|(Mountain State Stoplight - Douglas Soule)
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On the last day of his life, Timmy Rhodes drove his blue Dodge pickup truck to his childhood home in Roane County.
His fiancÃ©e, Tammy Nichols, sat beside him. They were going, she later said, to pick up mail and other items. But around 4:45 p.m., a neighbor dialed 911 with a complaint.
Rhodes was spinning gravel beneath his tires and some of it hit her house, she said.
âMy neighbor is out here spinning up my damn road, and I want something done about it,â she told a 911 dispatcher.
Roane County Sheriffâs Deputy Mike King arrived at the scene. Within minutes, the 28-year-old Rhodes was dead â shot in the head by the deputy.
The sheriffâs department says the shooting was warranted: that Rhodes did not comply with Kingâs orders and moved toward a weapon. A West Virginia State Police investigation found the shooting was justified, and a Roane County grand jury declined to indict King for killing Rhodes.
But Rhodesâ family disagrees with their conclusions and has sued King and others over the shooting.
âIf there ainât justice done today and for Timmy, itâs just going to happen again,â said Lorene Hackney, Rhodesâ grandmother, during a protest days after the shooting.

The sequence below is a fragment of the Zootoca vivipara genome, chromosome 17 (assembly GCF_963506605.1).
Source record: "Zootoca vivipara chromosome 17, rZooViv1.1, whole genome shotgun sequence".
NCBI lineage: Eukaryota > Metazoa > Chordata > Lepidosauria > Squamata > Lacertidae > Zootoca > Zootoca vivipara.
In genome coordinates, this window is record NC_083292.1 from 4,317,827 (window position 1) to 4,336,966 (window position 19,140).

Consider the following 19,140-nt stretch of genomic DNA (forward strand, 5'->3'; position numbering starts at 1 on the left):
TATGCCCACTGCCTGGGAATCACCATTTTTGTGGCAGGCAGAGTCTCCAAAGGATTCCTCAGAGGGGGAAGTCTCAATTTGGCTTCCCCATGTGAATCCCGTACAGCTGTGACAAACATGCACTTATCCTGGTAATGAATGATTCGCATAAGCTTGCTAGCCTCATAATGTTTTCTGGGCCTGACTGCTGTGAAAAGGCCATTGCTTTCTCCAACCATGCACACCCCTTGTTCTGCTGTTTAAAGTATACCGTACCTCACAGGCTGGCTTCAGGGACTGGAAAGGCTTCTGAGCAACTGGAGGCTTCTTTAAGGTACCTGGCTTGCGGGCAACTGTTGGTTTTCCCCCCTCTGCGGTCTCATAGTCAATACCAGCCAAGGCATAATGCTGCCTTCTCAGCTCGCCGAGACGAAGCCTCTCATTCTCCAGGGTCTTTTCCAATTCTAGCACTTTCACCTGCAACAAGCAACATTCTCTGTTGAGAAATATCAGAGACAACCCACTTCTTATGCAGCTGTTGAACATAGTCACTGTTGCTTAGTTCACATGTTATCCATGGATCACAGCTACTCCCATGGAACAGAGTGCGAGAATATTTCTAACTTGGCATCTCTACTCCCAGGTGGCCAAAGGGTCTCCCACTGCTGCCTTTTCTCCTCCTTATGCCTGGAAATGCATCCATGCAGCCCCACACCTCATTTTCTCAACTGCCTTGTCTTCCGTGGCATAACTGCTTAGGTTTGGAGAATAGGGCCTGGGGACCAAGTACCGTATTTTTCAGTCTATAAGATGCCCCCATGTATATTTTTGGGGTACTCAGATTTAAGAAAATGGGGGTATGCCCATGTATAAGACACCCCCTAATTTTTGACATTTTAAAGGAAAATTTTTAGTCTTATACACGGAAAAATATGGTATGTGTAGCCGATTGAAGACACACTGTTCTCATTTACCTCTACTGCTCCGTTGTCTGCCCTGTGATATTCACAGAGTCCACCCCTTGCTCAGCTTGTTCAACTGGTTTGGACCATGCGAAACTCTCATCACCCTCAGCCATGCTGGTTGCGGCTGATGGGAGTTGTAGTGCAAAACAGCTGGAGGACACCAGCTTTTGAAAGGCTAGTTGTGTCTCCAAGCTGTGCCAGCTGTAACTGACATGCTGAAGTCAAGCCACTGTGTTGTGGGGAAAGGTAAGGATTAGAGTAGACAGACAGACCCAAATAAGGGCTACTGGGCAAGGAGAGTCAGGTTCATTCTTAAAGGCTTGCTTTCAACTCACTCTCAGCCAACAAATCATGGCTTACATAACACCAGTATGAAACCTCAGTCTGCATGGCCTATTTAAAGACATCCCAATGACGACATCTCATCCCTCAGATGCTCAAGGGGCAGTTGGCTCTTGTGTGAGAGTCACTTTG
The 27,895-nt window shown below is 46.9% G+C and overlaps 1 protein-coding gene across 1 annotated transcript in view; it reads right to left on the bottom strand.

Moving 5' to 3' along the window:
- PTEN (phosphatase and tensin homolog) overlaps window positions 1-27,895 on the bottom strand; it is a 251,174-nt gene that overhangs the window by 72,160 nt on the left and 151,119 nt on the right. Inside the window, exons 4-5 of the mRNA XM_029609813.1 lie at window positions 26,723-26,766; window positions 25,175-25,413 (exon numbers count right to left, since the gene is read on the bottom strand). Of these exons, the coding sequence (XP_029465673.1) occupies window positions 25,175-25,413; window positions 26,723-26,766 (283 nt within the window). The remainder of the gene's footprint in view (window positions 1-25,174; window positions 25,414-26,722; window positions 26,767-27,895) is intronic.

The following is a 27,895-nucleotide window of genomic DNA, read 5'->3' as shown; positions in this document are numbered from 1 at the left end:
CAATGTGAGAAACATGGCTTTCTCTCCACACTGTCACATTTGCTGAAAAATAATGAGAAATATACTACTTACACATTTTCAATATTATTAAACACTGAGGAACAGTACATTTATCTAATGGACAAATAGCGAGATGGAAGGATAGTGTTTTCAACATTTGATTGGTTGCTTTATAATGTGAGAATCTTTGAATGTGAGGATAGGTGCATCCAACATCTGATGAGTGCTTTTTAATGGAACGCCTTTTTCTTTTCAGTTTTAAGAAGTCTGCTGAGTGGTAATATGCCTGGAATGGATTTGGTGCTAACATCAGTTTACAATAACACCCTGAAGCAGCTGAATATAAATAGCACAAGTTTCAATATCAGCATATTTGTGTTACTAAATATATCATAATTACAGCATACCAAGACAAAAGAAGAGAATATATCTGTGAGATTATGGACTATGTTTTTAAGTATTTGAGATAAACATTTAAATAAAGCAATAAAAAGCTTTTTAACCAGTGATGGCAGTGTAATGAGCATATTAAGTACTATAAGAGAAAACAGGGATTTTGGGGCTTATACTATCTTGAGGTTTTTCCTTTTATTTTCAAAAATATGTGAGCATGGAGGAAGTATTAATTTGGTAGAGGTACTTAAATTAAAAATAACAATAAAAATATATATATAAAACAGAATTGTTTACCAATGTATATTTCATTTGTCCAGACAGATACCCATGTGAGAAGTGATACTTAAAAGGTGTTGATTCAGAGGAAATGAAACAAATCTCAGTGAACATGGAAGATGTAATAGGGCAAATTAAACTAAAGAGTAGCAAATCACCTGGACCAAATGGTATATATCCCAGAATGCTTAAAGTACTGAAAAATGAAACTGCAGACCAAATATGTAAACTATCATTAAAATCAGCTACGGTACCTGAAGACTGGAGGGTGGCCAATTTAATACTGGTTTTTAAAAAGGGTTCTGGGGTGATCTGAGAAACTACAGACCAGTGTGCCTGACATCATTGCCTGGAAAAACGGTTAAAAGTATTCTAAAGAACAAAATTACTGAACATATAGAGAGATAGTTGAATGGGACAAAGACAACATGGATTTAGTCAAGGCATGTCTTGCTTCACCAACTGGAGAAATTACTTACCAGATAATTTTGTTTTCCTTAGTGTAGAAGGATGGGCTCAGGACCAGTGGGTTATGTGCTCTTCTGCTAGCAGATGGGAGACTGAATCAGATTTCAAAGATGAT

And less than two years after Hackney uttered those words, King shot and killed another man: 63-year-old Michael Nichols.
Lawyers for the Rhodes and Nichols families â from the law firms Calwell Luce diTrapano and Goodwin & Goodwin â allege in court filings King had a history of misconduct. They said in a press release he wasnât wearing a body camera during either shooting, and cited the lack of body camera evidence in the lawsuit over Nicholsâ death.
In documents filed in response to the lawsuits, King denied any wrongdoing in both shootings. In response to a request made under the Freedom of Information Act in mid-April, the West Virginia State Police said the official investigation into the second incident wasnât complete; this week, they declined an opportunity to provide a status update. Attempts to reach the deputy through the county and his personal attorneys were unsuccessful.
On Feb. 22, 2019, Deputy King parked his unmarked silver Dodge pickup truck beside a garage of one of Timmy Rhodesâ neighbors in Walton, according to the deputyâs statement, which was included in the State Police investigative report about the shooting.
The two men knew each other. King had had several previous non-violent run-ins with Rhodes, none of which resulted in arrest.
But there are two distinct narratives of what happened that evening, culled from Kingâs official statement, 911 calls, reports from the scene of the shooting and the resulting lawsuits.
King approached Rhodesâ truck wearing blue jeans, a white T-shirt and a bulletproof vest, and he was armed with a shotgun, according to the lawsuits filed by Tammy Nichols in Roane County Circuit Court and by Rhodesâ brother, Travis, in federal court.